Call for Unity

In recent weeks another round of COVID outbreaks has led us to rehash some of the same conversations that we had in the spring.

Do we move to online?
Do we have in-person service?
How many services should we keep?
Should we do what the governor recommends?
Do we make changes or keep things the same?

Believe it or not, these are “hot button” issues, and both sides are present in the church while we ask these questions and try to answer them.

This creates a ground for division within the church, and we have to be ready for it. In light of that, I want to give you a few statements to keep in mind so that we can remain a unified church.

1.  All of us are feeling this.

It was March 14, 2020 when our church decided to suspend in-person services in order to stop the spread. Eight months later and we have not seen much change in regard to the virus. Restaurants have opened and closed again, workplaces have moved virtual or instituted CDC guidelines, schools have yet to go back to normal, and retired people have seen many of their social circles closed. Every person who has lived through this pandemic has been affected in some way by the virus.
We are all tired. We are all upset. We are all scared.
Please do not enter into conversations with others concerning the virus with the idea that you are the only one struggling. Just because some do not seem to be affected in the same way that you have been does not mean that they are not struggling.
Instead, please show grace & compassion with everyone. Remember that everyone has struggled this year and be more concerned with their struggles than your own!
“Do nothing from selfishness or empty conceit, but with humility of mind regard one another as more important than yourselves;” (Phil 2:3)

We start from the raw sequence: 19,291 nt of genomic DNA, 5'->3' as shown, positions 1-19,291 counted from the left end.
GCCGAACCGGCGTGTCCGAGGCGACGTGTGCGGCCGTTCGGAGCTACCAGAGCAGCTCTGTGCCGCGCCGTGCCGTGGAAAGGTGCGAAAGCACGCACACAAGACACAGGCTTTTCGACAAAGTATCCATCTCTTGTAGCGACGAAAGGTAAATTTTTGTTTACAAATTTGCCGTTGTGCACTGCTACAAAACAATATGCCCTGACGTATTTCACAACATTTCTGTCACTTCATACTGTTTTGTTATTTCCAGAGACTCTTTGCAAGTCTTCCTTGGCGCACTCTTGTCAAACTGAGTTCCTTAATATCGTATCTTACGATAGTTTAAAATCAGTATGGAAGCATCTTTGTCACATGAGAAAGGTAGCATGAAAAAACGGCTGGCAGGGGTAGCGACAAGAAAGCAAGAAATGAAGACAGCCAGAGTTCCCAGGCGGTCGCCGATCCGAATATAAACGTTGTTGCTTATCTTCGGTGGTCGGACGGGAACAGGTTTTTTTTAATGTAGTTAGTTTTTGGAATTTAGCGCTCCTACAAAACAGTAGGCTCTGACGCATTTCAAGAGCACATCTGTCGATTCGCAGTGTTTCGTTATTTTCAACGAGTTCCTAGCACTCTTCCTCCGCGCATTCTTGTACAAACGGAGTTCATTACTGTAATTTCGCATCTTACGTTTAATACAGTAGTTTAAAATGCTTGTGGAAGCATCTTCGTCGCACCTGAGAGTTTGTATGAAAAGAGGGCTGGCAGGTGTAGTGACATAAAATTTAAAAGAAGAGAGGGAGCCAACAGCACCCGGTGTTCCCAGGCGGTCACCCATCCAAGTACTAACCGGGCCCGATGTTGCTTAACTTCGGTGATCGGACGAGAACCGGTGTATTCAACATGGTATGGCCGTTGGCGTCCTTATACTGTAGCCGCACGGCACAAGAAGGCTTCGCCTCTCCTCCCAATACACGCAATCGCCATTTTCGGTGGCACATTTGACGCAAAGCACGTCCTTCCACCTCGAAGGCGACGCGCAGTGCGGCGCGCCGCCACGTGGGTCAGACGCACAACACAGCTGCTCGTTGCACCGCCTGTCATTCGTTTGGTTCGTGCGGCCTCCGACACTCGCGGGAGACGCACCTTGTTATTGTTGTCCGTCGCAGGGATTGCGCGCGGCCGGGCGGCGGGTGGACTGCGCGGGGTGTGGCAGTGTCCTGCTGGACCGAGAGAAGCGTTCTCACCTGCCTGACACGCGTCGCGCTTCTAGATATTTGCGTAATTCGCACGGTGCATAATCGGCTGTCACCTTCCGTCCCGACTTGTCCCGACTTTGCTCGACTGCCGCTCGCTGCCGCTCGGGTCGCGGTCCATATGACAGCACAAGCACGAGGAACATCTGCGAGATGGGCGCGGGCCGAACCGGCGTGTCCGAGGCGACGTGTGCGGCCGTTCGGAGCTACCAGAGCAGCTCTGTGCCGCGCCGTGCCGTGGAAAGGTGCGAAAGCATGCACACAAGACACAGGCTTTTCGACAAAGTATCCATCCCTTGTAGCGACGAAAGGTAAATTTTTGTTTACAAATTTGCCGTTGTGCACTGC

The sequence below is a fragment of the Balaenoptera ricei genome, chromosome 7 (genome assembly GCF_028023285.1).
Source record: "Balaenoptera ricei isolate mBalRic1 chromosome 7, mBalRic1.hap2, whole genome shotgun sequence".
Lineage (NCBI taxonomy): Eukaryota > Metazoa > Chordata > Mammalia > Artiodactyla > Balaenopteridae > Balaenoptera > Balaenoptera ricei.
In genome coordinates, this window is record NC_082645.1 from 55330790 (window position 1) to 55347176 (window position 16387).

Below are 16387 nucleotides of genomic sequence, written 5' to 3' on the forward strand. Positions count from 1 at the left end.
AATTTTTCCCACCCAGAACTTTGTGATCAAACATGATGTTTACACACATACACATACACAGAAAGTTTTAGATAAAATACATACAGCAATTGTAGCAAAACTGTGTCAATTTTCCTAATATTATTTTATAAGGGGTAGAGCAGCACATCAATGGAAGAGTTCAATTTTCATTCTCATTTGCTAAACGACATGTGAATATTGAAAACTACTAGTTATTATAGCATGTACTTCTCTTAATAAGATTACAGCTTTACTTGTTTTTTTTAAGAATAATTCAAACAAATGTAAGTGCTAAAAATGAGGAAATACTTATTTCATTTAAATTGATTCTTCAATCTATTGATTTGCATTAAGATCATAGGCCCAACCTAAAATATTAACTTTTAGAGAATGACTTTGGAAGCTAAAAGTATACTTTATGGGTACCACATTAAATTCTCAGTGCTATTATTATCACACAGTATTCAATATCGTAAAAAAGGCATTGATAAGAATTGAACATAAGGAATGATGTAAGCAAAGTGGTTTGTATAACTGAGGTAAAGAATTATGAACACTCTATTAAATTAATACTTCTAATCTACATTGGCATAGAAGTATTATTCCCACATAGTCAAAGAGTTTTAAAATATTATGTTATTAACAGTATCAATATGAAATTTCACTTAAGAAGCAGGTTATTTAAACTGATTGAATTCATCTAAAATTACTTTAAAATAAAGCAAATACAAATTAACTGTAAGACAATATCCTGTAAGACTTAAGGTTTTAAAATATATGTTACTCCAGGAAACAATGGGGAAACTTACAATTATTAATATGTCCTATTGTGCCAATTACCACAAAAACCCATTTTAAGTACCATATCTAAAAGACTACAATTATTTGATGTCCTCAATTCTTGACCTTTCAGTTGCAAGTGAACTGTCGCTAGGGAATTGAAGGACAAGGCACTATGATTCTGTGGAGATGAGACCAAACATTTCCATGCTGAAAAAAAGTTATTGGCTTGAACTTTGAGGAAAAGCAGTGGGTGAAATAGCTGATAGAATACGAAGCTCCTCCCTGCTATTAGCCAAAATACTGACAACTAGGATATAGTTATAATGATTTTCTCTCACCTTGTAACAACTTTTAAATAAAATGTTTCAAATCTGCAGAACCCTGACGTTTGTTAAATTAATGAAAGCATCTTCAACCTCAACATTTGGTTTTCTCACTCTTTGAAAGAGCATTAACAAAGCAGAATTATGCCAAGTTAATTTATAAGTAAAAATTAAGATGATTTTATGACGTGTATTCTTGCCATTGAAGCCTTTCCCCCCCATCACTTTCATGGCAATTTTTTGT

2.  Everyone’s need are different
Even though this pandemic and the restrictions that come with it have affected all of us; there is no question that the effect on all of us has been different. The reason for this is that we all have different needs. Some of us need to avoid this virus at all costs. Others need the benefit of social interaction. Still more need to be able to work and provide for our families while some need to know they can miss work without slipping into poverty. All of us are different, and those differences shape our perspective on this virus and how to handle it.
This is made even more interesting when we think that all of these people may stand shoulder to shoulder in our sanctuary to worship God as one congregation. In fact, it is a good thing! God has made all of us different for the purpose of being a full representation of Christ’s body on earth. We are different, but we are called to use those differences as we work together for a common goal which is the Great Commission.
In light of this, let us think with a “both/and” mindset instead of an “either/or” mindset. Let us seek to understand each other, our needs, and our perspectives. Then, we can find solutions that meet our needs & further the Kingdom of God.
“For even as the body is one and yet has many members, and all the members of the body, though they are many, are one body, so also is Christ.” (1 Cor 12:12)

3.  Your pastor/church leaders are stuck in the middle
If you are reading this right now and thinking, “I don’t know of any division in my church.” Then you should be praying for your pastors & church leadership, because I guarantee you that it is there and they are taking the brunt of it.
Every church is trying to find the balance between wisdom (keeping people safe from the virus) and faith (trusting God to protect His people). There are people on both sides declaring their position, threatening if they are not heard, and leaving because they do not get their way. This puts a tremendous toll on leadership who never thought they would see times like this and just want to see people love Jesus like they do.
So please pray for your leadership. Seek out ways to help them and encourage them as they work harder than they ever have before.
They need you now more than ever!
“But we request of you, brethren, that you appreciate those who diligently labor among you, and have charge over you in the Lord and give you instruction, and that you esteem them very highly in love because of their work. Live in peace with one another.” (1 Thess 5:12-13)

These are certainly tough times and the church is being tested through it all. One day this will all be past us, whether here or in eternity. When that day comes, let us be found even more united that before; loving God and each other with all our hearts.

I hope these statements will help all of us do just that!